M4 105mm Israeli Sherman not operational gun, from Tamiya kits
by Pablo Raggi © 2007 Modeler Site
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Big size photos are only available in our PDF format.
For all Sherman lovers, the variants and possibilities this vehicle offers are countless. Perhaps due to the mass production or to the versatility, quantity and variety of Shermans, it’s more than funny for the modeler to build, take a model to pieces or even kitbashing various kits.
The existing versions makes it difficult to build a model replicating the original thing and undoubtedly this is true in a theatre of operations like the Middle East where the modifications of these vehicles were innumerable, special versions appeared and a sole vehicle suffered different modifications.
This is my first Sherman, and with this kit I begin a series of Sherman used in the Middle East, opening even more the range of possibilities this model offers.
I was thunderstruck at seeing the different versions this theatre offers, specially about all the Israeli conversions: hundreds of possible variants!!!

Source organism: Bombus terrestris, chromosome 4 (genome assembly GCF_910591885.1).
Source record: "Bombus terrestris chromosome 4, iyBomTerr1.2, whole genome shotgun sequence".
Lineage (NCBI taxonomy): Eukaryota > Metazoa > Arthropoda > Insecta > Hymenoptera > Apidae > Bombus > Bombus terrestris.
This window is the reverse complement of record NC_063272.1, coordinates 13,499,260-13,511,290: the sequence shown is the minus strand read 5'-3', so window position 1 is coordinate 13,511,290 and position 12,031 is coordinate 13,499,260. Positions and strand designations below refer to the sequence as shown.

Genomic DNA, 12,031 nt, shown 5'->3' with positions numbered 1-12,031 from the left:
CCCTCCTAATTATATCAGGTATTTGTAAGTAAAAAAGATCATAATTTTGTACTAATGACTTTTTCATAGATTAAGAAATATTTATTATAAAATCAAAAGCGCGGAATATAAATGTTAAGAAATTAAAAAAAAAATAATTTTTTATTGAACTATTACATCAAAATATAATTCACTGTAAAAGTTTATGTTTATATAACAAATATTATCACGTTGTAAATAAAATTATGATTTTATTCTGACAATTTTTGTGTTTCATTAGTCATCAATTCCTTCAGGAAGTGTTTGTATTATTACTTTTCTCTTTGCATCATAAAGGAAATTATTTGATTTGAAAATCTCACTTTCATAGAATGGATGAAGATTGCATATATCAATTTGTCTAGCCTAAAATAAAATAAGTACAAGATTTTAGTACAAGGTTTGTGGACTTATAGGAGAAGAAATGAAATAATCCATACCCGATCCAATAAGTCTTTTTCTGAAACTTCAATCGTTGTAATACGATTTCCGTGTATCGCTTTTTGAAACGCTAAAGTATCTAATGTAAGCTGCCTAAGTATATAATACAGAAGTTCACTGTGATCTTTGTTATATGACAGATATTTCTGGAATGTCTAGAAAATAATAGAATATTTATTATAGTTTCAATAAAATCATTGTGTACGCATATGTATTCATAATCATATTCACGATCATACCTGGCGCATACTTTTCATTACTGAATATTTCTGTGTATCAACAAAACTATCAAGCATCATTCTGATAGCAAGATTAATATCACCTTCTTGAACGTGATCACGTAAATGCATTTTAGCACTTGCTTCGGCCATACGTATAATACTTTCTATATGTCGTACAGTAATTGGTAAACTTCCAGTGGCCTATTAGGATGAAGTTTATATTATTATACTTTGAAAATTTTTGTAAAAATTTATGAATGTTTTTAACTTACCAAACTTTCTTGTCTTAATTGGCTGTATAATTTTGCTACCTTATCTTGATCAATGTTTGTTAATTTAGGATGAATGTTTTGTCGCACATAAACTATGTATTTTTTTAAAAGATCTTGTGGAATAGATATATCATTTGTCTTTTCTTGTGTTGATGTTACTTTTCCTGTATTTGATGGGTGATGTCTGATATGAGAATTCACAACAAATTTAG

I knew I would need specialized help, so when searching for references, I found an out of print book “Israeli Sherman” by Tom Gannon, which would be essential to accomplish a serious project of this kind.
The curious version I choose
If we try a conversion over the basic Sherman, there is a wide range of possibilities. So, for my first Sherman, I decided to face a straightforward project, with no scratch or difficult improvements.
I planned to accomplish a M4 105mm featuring a disabled gun.
This vehicle comes from a batch sold by Italy to Israel in the 50s. Due to foreign policy matters, at the moment of selling the vehicles, the Italian leave the guns disabled and the Israelis had to get spare cannons some other way.
The story tells that up to the moment of getting new guns , the Shermans were used for ” psychological warfare”, they were added a wooden ring and painted to make them run around the city at parades, giving the image of a powerful Army.
The picture I got shows one of these Shermans with a 105 mm gun (is an howitzer). Something to note is, that instead of being at a parade, it’s in the battlefield, running on the combat rests, carrying infantrymen.
Over the original coat of paint, the new bad quality paint, mistreated, chipped, dusted can be appreciated.
This special issue is only available in pdf format. This is a technical article of 13 pages. Includes more than 60 high res pictures. > Here